DUBAI, April 17 (Reuters) - South Sudan will run a balanced budget this year and its economy will rebound as oil production rises and a peace deal progresses, the country’s finance minister said on Wednesday
The oil-dependent economy, ruined since civil war broke out six years ago, shrank 1.5 percent in 2018. The country relied on international donors to fill its budget deficit and spending was largely unrestrained.
This year, gross domestic product is expected to grow by 3 to 3.5 percent, Salvatore Garang Mabiordit told Reuters in an interview in Dubai.
An increase in oil production will allow for a balanced budget, Mabiordit said, and a peace agreement between the government and the main rebel group should encourage investment.
The country’s budget is based on an oil price of $55 a barrel, lower than the $72 a barrel where it trades.
“We can maintain GDP growth as long as there is peace,” Mabiordit said.
A unity government is due to be set up next month under a 2018 peace agreement. But former rebel leader Riek Machar told Reuters in Rome the government would not be set up by the deadline and at least six more months were needed.
Key milestones, such as disarmament, have not been met. The government, which has been criticised for widespread corruption by investigative groups like Global Witness and Sentry, said it did not have money to fund the integration of the two sides.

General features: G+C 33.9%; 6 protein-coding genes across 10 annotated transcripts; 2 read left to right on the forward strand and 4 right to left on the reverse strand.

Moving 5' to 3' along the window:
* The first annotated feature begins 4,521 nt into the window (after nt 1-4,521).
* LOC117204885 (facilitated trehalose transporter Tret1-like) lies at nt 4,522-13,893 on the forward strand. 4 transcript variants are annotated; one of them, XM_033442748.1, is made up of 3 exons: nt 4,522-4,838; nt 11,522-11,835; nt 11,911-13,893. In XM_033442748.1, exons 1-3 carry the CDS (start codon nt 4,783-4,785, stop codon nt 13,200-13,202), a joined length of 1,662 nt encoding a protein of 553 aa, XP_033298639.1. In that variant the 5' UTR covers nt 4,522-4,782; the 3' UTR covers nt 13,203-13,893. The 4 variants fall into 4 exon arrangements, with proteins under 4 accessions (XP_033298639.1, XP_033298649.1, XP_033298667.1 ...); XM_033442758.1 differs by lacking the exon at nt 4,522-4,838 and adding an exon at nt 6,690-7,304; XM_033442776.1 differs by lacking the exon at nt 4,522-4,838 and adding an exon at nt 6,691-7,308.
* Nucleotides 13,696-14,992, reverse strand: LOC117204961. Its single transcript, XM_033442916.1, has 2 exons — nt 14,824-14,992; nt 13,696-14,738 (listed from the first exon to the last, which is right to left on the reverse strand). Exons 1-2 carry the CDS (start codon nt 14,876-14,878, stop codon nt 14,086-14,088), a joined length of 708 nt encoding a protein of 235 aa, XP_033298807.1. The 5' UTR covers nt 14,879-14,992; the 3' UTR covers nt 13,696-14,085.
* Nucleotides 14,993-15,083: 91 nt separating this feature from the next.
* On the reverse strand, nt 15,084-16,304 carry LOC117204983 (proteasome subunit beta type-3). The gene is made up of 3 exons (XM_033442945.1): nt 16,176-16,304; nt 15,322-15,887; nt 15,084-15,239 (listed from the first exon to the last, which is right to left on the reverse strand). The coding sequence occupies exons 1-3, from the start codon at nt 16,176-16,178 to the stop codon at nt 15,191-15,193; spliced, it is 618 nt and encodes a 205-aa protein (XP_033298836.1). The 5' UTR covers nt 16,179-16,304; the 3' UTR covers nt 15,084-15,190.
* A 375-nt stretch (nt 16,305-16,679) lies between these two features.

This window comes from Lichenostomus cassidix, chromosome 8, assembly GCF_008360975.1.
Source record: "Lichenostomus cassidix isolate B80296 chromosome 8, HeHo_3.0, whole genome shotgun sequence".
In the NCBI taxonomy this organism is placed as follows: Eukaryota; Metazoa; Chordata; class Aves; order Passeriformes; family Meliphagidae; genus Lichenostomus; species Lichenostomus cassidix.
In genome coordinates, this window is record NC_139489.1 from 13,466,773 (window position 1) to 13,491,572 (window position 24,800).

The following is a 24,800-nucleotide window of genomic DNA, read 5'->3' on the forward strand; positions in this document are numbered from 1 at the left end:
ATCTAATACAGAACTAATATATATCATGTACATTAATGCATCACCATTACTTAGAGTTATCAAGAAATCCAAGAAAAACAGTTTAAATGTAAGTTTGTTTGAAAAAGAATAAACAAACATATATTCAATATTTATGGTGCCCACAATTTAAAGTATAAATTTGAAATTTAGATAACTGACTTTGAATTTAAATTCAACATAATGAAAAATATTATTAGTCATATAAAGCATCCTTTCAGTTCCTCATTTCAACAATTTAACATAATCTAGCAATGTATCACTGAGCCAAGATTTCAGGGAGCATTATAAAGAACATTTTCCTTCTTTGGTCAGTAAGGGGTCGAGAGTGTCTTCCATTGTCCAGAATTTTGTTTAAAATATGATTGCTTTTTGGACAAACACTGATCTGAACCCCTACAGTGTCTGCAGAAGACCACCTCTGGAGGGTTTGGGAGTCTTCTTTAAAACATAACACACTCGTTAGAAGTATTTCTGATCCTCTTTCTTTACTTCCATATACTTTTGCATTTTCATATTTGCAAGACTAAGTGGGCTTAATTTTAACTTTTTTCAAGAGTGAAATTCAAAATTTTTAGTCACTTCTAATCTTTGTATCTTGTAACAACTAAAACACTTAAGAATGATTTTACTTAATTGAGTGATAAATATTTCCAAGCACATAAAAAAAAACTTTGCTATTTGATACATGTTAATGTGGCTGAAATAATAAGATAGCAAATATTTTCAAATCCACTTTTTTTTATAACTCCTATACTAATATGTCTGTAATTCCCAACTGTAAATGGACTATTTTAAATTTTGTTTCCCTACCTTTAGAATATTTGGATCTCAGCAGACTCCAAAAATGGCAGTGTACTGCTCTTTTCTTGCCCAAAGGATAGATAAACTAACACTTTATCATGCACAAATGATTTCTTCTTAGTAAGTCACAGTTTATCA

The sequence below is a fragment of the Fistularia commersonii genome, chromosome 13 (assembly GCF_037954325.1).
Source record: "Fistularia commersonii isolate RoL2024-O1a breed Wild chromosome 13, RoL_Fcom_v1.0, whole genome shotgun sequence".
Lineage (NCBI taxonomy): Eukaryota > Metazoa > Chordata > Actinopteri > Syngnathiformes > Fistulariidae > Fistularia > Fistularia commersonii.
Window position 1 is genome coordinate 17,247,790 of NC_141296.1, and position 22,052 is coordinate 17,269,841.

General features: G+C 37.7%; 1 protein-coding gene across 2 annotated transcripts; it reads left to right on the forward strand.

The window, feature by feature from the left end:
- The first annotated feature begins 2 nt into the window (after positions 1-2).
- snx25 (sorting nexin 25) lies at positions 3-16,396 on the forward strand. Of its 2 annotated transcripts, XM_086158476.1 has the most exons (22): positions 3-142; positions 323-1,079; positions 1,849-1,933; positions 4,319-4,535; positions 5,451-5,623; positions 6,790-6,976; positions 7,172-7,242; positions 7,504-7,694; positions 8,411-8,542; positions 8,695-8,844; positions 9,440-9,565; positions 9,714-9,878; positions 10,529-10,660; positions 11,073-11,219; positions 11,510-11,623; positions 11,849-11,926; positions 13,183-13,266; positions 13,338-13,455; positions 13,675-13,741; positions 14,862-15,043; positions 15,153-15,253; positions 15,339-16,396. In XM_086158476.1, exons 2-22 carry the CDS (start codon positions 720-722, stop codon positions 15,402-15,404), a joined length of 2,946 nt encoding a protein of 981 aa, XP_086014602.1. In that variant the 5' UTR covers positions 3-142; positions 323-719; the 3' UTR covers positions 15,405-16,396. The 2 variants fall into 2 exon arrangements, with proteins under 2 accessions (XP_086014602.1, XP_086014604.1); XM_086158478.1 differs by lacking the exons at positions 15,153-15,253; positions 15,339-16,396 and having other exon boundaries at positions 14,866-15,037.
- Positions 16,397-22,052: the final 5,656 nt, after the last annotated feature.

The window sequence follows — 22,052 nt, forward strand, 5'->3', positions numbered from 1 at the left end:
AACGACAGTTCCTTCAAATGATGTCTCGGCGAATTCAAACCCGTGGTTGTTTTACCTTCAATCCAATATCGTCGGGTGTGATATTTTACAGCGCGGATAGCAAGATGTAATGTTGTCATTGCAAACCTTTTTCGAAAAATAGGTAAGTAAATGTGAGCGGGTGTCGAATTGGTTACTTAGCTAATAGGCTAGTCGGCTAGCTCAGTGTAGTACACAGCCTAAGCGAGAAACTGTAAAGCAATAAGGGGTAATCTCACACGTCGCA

More than 400,000 people died in the civil war, which uprooted around a third of the country’s 12 million people population and plunged parts of the country into famine. The fighting was marked by ethnic violence, the forced recruitment of child soldiers and systemic and brutal gang rapes.
The stability of South Sudan has been further shaken by this month’s ouster of Sudan’s decades-long president, Omar al-Bashir, who is a guarantor of the peace deal.
All of South Sudan’s oil is exported by pipelines running through Sudan, but exports should not be disrupted, said Chol Abel, the managing director of the state-run oil company, Nilepet.
Oil production is expected to reach around 195,000 barrels per day by the end of the year, up from 160,000 today, said Awow Daniel Chuang, director general for petroleum authority at the ministry of petroleum.
That is less than a previous government forecast of 270,000 barrels per day for the end of the year. Output should reach 220,000 bpd by early 2020, Chuang said.
The government has said production would reach pre-war levels of 350,000 to 400,000 bpd by mid-2020.
Negotiations with South Africa’s Strategic Fuel Fund to build a 60,000 bpd-capacity refinery near its Ethiopian border are expected to conclude by the end of the year, Chuang said. (Reporting by Alexander Cornwell, editing by Larry King)
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